Luke 1: 39-56
(Third Sunday in Advent)
In Mark’s gospel, Jesus is quoted as saying that in order to enter the kingdom of heaven we need to become like children. It is no accident then that some of the finest children’s books are deeply spiritual works. For years, I have thought of one of those books in the week leading up to the third Sunday in Advent. I continue to be struck by the similarities between the story of Mary, the mother of Jesus in Luke and the story of the people of Whoville and the Grinch from Dr. Seuss’s How the Grinch Stole Christmas. It`s not as far-fetched as you might think. Stay with me here.
Just to recap, the Grinch can`t stand Christmas and sets out to destroy the holiday in the town of Whoville by stealing all the presents, ornaments and food. Once he has done it he stands on the mountain overlooking the town and waits for his moment of triumph; “they’re just waking up! I know just what they’ll do! Their mouths will hang open a minute or two, then the Whos down in Whoville will all cry BOO-HOO.” But, that’s not what happens: “…he did hear a sound rising over the snow. It started in low. Then it started to grow…But the sound wasn’t sad! Why this sound sounded merry! It couldn’t be so! But it WAS merry! VERY!!” He stands there perplexed at the sight and source of the Who’s joy, as Seuss says; “…he puzzled three hours till his puzzler was sore.”
Just like the Whos, Mary’s joy is also puzzling. Mary’s song of joy is very strange. She sings God’s praises even as she faces so much uncertainty herself, pregnant under the strangest of circumstances, having promised to be a part of something that she has no idea how it will turn out. She sings of the mighty being brought low, of the powerful being scattered from their thrones even in the midst of brutal Roman rule.
I just wonder about the possibility of that kind of joy, because we’re also in difficult times. I wonder if amid a pandemic, threats to democracy, racism, the questioning and unravelling of so much we used to take for granted if there is a place for joy. Real joy, not surface optimism, not a rose coloured glasses approach that is wilfully blind to the hard realities of life. American Pastor and activist José Humphreys says yes, it is possible. He draws on his experience of the black church in the U.S. to conclude that an honest reckoning with hardship and joy are possible.
(Play video: Reclamation of Joy)
“The greatest act of resistance is when we can claim joy”. José Humphreys gives us the great example of the black church in the United States. What else comes to mind when you hear that line? I think of Bosnian Cellist Vedran Smailović, who became known known as the “Cellist of Sarajevo”. During the Balkan wars of the early nineties, at great personal risk, he performed Albinoni’s Adagio in G Minor for twenty-two days straight, in the ruined square of a downtown Sarajevo marketplace after a mortar round had killed twenty-two people waiting for food there. One newspaper story described the impact of his actions this way, “In an insane situation, his was an act of sanity, of beauty and harmony, that brought hope to many.” The greatest act of resistance is when we can claim joy.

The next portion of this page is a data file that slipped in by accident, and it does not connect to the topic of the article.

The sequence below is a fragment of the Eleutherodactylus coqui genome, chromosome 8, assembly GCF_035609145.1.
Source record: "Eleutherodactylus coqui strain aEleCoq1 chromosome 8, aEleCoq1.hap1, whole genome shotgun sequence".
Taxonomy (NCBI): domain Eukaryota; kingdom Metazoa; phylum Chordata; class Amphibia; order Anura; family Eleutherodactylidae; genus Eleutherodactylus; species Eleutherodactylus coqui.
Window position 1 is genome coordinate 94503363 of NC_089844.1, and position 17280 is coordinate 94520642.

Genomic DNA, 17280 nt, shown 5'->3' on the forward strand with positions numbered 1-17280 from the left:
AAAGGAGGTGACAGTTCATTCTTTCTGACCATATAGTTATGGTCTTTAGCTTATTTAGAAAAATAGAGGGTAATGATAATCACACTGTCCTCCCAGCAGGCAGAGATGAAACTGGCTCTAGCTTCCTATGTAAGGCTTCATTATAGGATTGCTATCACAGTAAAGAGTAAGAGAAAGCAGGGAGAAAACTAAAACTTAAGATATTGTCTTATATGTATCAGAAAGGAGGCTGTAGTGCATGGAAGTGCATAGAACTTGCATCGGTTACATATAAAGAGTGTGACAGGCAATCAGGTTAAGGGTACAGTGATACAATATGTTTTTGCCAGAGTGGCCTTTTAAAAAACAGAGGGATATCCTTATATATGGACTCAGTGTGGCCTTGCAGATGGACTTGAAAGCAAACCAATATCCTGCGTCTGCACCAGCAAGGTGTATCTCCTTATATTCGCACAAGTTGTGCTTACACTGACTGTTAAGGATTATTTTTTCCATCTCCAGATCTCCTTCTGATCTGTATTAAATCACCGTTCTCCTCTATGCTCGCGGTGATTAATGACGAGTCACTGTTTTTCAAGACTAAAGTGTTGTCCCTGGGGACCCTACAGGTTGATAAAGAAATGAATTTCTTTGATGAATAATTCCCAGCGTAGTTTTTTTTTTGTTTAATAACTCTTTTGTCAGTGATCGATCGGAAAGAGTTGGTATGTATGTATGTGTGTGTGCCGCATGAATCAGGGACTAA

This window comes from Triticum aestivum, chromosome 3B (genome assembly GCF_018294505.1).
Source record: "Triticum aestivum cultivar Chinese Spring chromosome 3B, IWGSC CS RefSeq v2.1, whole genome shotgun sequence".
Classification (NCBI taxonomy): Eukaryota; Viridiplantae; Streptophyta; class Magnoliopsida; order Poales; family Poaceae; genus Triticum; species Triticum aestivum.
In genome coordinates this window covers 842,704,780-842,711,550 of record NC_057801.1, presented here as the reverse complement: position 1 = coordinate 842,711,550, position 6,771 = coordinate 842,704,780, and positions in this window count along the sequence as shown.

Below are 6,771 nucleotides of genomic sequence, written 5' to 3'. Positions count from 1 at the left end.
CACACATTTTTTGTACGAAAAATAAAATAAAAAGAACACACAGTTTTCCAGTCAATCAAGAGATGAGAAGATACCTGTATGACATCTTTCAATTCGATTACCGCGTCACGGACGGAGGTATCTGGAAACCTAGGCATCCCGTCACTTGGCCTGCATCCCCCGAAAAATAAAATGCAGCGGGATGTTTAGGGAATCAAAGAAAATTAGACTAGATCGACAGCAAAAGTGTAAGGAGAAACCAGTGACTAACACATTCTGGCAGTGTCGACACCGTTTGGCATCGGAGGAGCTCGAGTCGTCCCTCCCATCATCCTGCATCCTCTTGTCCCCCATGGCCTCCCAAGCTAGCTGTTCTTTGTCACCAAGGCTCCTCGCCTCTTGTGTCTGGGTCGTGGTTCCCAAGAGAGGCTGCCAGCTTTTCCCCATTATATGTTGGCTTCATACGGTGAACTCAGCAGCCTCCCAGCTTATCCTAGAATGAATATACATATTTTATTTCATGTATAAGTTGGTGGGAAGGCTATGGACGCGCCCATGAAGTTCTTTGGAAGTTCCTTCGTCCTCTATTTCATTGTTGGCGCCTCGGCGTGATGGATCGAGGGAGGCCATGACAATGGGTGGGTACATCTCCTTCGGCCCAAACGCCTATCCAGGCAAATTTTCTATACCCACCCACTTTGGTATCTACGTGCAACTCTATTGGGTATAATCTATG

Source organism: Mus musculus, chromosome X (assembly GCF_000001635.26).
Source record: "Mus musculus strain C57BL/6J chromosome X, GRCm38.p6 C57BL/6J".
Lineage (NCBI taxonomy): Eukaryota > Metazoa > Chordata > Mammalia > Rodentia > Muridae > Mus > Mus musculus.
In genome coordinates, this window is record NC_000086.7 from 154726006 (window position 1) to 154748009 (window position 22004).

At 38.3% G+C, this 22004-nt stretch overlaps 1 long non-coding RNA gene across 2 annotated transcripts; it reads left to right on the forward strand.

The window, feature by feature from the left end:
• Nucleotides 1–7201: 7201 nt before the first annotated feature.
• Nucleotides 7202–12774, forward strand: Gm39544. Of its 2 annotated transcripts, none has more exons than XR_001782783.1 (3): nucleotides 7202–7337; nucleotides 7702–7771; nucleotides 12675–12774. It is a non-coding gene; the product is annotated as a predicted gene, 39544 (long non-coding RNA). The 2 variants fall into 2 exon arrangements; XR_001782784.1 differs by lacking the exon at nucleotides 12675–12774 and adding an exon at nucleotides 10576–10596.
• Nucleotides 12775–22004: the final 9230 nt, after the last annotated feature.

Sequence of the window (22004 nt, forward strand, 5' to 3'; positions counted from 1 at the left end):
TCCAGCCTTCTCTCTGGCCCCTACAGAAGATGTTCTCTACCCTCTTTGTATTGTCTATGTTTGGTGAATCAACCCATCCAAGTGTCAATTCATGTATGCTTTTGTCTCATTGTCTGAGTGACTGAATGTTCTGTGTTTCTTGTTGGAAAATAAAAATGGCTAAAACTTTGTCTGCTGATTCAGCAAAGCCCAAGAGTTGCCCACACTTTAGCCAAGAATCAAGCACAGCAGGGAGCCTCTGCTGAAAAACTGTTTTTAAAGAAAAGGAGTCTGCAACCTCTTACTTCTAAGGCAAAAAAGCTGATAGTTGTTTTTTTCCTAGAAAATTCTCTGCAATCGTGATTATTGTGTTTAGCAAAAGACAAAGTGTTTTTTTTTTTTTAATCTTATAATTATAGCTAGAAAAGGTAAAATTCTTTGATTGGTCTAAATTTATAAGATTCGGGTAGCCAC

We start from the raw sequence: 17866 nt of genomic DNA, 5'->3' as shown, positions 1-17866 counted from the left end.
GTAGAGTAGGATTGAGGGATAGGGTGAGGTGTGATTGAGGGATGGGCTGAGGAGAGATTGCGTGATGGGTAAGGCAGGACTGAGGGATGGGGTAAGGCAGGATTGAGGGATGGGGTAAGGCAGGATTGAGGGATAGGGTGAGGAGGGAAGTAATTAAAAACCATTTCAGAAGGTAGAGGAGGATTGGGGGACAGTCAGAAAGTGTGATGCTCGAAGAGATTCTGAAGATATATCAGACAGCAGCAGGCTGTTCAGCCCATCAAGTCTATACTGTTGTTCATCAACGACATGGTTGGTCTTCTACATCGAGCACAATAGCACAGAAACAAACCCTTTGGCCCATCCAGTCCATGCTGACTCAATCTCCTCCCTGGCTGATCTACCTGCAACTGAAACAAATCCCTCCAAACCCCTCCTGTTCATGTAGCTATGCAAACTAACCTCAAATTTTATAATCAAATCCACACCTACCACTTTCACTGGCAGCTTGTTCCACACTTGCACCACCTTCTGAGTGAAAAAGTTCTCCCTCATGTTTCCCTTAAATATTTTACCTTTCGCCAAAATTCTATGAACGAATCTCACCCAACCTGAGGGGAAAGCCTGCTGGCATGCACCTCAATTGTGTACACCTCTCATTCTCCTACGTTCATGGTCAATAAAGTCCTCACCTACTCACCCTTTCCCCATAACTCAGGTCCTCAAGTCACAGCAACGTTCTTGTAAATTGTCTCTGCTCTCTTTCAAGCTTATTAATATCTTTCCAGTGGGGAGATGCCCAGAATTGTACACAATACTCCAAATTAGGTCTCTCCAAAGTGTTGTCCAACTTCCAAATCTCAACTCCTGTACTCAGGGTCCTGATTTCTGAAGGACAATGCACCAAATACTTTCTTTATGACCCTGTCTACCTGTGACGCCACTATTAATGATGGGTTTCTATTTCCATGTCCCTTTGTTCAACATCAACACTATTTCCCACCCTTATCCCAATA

I think of the early days of the pandemic and the nightly banging of pots and pans and musicians playing on their apartment balconies. I think of the homophobic graffiti at our church’s front door back in 2017 and how the community, with the leadership of local artist Kandace Boos rallied to transform words of fear and hate into a piece of art proclaiming love and inclusion. The greatest act of resistance is when we can claim joy.
This kind of joy is not pollyannish, it does not look the other way when faced with pain, with trauma. This kind of joy looks the pain and the trauma square in the face but defiantly reveals that’s not the whole story, that there’s a deeper reality. Transformative joy reveals, points to what is holy and sacred, to God, amid the most profane and ungodly circumstances.
It’s what the Whos do to the Grinch in joining hands and singing and proclaiming the joy of the day despite the Grinch’s treachery. Their joy transforms him by revealing the deeper sacred current of love and community that is expressed in gifts and decorations but not bound by them. Defiant joy does not attack or defend it simply proclaims and reveals the presence of the sacred. It proclaims, “this is my reality” and asks “how will you live now?”
Mary’s song is a radical re-buff to the powers of this world. It rejects their claims to absolute control. It defiantly proclaims a deeper, sacred, more enduring reality—the presence of God, the enduring power of love to transform lives, politics and economics. Mary’s song says that joy does not depend on external circumstances but rather a defiant faith that both rejects fear and control and invites us to live into the deeper reality of love.
We are all seeking after joy these days. Where are you seeing it? Where are you seeing expressions of beauty, of community, of love, of God amid the tribulations of our times and our lives? Where in our world or your life is trauma being faced courageously? Friends I invite us to take these questions into our lives this week. In doing so may God’s enduring, defiant joy reveal itself and prepare us to see the world with God’s eyes as we prepare for the coming of an unlikely saviour, born into the hard realities of life. Our Advent journey continues. Blessings on the way.